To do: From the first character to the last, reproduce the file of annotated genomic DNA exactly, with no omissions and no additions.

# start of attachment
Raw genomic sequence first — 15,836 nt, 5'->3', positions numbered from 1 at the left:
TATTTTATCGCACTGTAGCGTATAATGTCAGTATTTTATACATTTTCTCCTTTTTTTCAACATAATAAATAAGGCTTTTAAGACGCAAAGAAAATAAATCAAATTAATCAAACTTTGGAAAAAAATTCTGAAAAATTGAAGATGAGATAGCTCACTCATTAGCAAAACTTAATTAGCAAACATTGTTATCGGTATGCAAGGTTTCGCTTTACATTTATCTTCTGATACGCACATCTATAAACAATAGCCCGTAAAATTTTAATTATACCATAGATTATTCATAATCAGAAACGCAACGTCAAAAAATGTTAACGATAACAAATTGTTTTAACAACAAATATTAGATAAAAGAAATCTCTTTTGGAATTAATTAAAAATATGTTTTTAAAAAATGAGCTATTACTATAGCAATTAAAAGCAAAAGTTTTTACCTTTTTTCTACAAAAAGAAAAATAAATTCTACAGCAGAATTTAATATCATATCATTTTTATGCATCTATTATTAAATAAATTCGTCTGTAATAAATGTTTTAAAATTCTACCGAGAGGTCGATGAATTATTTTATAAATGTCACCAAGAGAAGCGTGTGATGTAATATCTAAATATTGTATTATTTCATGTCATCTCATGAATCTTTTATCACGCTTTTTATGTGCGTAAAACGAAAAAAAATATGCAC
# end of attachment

Raw genomic sequence first — 15,836 nt, 5'->3', positions numbered from 1 at the left:
TATTTTATCGCACTGTAGCGTATAATGTCAGTATTTTATACATTTTCTCCTTTTTTTCAACATAATAAATAAGGCTTTTAAGACGCAAAGAAAATAAATCAAATTAATCAAACTTTGGAAAAAAATTCTGAAAAATTGAAGATGAGATAGCTCACTCATTAGCAAAACTTAATTAGCAAACATTGTTATCGGTATGCAAGGTTTCGCTTTACATTTATCTTCTGATACGCACATCTATAAACAATAGCCCGTAAAATTTTAATTATACCATAGATTATTCATAATCAGAAACGCAACGTCAAAAAATGTTAACGATAACAAATTGTTTTAACAACAAATATTAGATAAAAGAAATCTCTTTTGGAATTAATTAAAAATATGTTTTTAAAAAATGAGCTATTACTATAGCAATTAAAAGCAAAAGTTTTTACCTTTTTTCTACAAAAAGAAAAATAAATTCTACAGCAGAATTTAATATCATATCATTTTTATGCATCTATTATTAAATAAATTCGTCTGTAATAAATGTTTTAAAATTCTACCGAGAGGTCGATGAATTATTTTATAAATGTCACCAAGAGAAGCGTGTGATGTAATATCTAAATATTGTATTATTTCATGTCATCTCATGAATCTTTTATCACGCTTTTTATGTGCGTAAAACGAAAAAAAATATGCAC